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Senate Committee Hears Update On Downtown Location Law

Testifiers praised recent changes to the Downtown Location Law during a Senate Urban Affairs & Housing Committee hearing on Wednesday.

Sen. David G. Argall (R-Schuylkill), Majority Chair of the Committee, was prime sponsor of  a measure signed into law last year that requires greater coordination between state agencies and community organizations to ensure more state offices are located in downtown areas.

“The original goal of the law was to increase commerce and spur private-sector job growth in downtown areas throughout the Commonwealth, and many revitalization advocates would agree that the law has had the intended effect,” Sen. Argall said. “Given the importance of this law as a revitalization tool for local communities, it is important to ensure lawmakers are doing their part to strengthen and improve the law to provide the maximum benefit for state residents.”

Sen. Argall, who authored the original Downtown Location Law in 2000, invited testimony from Department of General Services Secretary Sheri Phillips and Pennsylvania Downtown Center Executive Director Bill Fontana regarding the importance of the law and the effect of recent legislative improvements.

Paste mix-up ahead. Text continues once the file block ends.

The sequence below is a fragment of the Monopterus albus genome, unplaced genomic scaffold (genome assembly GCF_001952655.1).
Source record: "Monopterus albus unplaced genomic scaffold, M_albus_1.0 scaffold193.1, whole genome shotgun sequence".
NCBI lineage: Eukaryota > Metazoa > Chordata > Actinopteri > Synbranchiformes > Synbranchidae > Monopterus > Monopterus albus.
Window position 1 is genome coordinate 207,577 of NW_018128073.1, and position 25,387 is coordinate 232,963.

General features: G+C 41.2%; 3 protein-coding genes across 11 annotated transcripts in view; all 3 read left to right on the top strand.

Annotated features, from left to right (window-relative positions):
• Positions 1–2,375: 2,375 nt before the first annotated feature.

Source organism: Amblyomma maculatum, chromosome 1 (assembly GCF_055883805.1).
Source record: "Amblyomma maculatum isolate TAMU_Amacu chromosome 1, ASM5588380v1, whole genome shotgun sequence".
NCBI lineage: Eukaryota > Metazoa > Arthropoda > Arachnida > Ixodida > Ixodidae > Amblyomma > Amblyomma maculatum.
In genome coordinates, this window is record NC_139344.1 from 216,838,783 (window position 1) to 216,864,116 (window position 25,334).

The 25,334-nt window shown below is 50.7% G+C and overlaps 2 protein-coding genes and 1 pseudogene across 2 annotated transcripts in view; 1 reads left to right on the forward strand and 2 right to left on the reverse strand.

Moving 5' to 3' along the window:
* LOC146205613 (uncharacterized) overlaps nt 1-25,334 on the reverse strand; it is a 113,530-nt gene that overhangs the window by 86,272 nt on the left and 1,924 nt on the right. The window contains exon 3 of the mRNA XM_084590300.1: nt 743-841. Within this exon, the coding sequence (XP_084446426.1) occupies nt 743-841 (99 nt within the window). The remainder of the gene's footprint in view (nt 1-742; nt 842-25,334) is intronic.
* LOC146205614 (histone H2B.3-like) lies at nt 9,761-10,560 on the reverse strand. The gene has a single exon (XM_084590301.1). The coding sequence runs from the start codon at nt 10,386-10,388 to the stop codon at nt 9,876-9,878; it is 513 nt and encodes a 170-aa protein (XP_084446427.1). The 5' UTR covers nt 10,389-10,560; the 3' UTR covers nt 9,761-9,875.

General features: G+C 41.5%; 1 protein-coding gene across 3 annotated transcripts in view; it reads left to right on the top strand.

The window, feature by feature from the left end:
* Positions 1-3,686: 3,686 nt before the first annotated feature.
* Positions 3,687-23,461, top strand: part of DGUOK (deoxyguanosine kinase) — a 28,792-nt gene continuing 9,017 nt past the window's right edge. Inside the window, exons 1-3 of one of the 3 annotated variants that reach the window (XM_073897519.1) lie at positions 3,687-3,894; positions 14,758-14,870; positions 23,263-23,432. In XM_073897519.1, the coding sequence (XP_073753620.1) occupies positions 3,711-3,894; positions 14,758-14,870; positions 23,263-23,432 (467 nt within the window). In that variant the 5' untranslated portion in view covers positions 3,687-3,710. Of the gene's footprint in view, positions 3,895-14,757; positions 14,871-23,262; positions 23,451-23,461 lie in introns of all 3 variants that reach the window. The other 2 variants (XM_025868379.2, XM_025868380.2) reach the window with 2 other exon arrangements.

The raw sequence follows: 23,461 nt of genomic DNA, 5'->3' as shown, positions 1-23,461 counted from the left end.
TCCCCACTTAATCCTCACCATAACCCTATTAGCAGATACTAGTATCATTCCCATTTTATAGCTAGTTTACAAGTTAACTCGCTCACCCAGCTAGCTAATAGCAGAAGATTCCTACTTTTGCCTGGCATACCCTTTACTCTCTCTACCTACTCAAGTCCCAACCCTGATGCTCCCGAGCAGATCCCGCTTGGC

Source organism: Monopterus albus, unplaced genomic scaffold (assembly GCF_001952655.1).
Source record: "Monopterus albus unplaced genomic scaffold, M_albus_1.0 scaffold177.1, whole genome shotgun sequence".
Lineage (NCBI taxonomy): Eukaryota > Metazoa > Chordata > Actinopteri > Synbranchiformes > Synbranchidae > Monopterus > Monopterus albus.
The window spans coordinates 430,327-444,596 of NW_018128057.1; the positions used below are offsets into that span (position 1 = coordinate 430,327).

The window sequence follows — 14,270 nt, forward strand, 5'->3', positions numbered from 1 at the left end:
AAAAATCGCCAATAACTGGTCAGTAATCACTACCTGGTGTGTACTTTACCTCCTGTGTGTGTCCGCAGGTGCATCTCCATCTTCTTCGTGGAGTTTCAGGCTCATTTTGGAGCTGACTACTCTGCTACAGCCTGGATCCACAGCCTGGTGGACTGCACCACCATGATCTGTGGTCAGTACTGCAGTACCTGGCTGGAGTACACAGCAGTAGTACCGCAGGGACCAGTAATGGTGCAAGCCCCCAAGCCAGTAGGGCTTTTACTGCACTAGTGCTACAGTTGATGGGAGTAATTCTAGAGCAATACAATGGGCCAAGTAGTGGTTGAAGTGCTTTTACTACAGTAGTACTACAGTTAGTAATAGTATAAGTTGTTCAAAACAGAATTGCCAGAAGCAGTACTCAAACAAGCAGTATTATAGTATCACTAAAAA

“We remain supportive of the Downtown Location Act to maintain and increase the economic viability of our communities who are experiencing the same economic slowdown being felt across the Commonwealth,” Secretary Phillips said. “We applaud Chairman Argall for all the work he has done for maintaining and revitalizing Pennsylvania downtowns and business districts, and we look forward to continuing to work with him and others on this important initiative.”

“I would like to thank the Chairman for making the downtowns of the Commonwealth a priority when it comes to locational decisions made by the Department of General Services,” Fontana said. “We believe that the Commonwealth should and must be a partner in the economic and physical revitalization of our core communities. The opportunity to confer with the local revitalization program should provide DGS with much needed input to assist them with making these locational decisions.”

Secretary Phillips added that efficiency measures undertaken in DGS have helped cut the amount of unneeded leased space by 450,000 square feet for an annual savings of $7.6 million.

Secretary Phillips and Fontana each urged members of the Committee to explore ways to provide greater flexibility for DGS and the Pennsylvania Downtown Center in making a final determination regarding the location of offices and most appropriate use of state-owned real estate.

A video of the hearing and copies of testimony are available on the Committee’s webpage.

Sen. James Brewster (D-Allegheny) serves as Minority Chair of the Committee.


10/21/2013

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